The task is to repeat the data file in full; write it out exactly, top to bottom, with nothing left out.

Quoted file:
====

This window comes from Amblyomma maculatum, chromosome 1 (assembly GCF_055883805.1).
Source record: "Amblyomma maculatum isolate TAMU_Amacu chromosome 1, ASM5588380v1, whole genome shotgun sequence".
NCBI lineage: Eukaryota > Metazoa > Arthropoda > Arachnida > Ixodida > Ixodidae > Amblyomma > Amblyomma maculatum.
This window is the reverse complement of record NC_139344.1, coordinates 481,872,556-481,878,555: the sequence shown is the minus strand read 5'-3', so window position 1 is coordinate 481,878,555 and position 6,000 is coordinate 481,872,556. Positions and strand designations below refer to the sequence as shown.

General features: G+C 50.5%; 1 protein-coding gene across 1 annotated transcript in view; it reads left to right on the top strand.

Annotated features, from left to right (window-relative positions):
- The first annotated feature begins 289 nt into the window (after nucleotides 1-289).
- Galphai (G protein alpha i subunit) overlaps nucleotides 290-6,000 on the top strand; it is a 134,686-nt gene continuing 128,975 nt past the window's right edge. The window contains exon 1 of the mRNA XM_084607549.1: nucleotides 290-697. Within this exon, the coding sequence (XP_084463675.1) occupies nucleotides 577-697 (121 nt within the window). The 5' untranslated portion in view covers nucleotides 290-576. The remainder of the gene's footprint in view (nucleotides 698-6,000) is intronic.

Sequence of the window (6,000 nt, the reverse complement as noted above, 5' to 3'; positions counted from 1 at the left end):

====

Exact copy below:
This window comes from Amblyomma maculatum, chromosome 1 (assembly GCF_055883805.1).
Source record: "Amblyomma maculatum isolate TAMU_Amacu chromosome 1, ASM5588380v1, whole genome shotgun sequence".
NCBI lineage: Eukaryota > Metazoa > Arthropoda > Arachnida > Ixodida > Ixodidae > Amblyomma > Amblyomma maculatum.
This window is the reverse complement of record NC_139344.1, coordinates 481,872,556-481,878,555: the sequence shown is the minus strand read 5'-3', so window position 1 is coordinate 481,878,555 and position 6,000 is coordinate 481,872,556. Positions and strand designations below refer to the sequence as shown.

General features: G+C 50.5%; 1 protein-coding gene across 1 annotated transcript in view; it reads left to right on the top strand.

Annotated features, from left to right (window-relative positions):
- The first annotated feature begins 289 nt into the window (after nucleotides 1-289).
- Galphai (G protein alpha i subunit) overlaps nucleotides 290-6,000 on the top strand; it is a 134,686-nt gene continuing 128,975 nt past the window's right edge. The window contains exon 1 of the mRNA XM_084607549.1: nucleotides 290-697. Within this exon, the coding sequence (XP_084463675.1) occupies nucleotides 577-697 (121 nt within the window). The 5' untranslated portion in view covers nucleotides 290-576. The remainder of the gene's footprint in view (nucleotides 698-6,000) is intronic.

Sequence of the window (6,000 nt, the reverse complement as noted above, 5' to 3'; positions counted from 1 at the left end):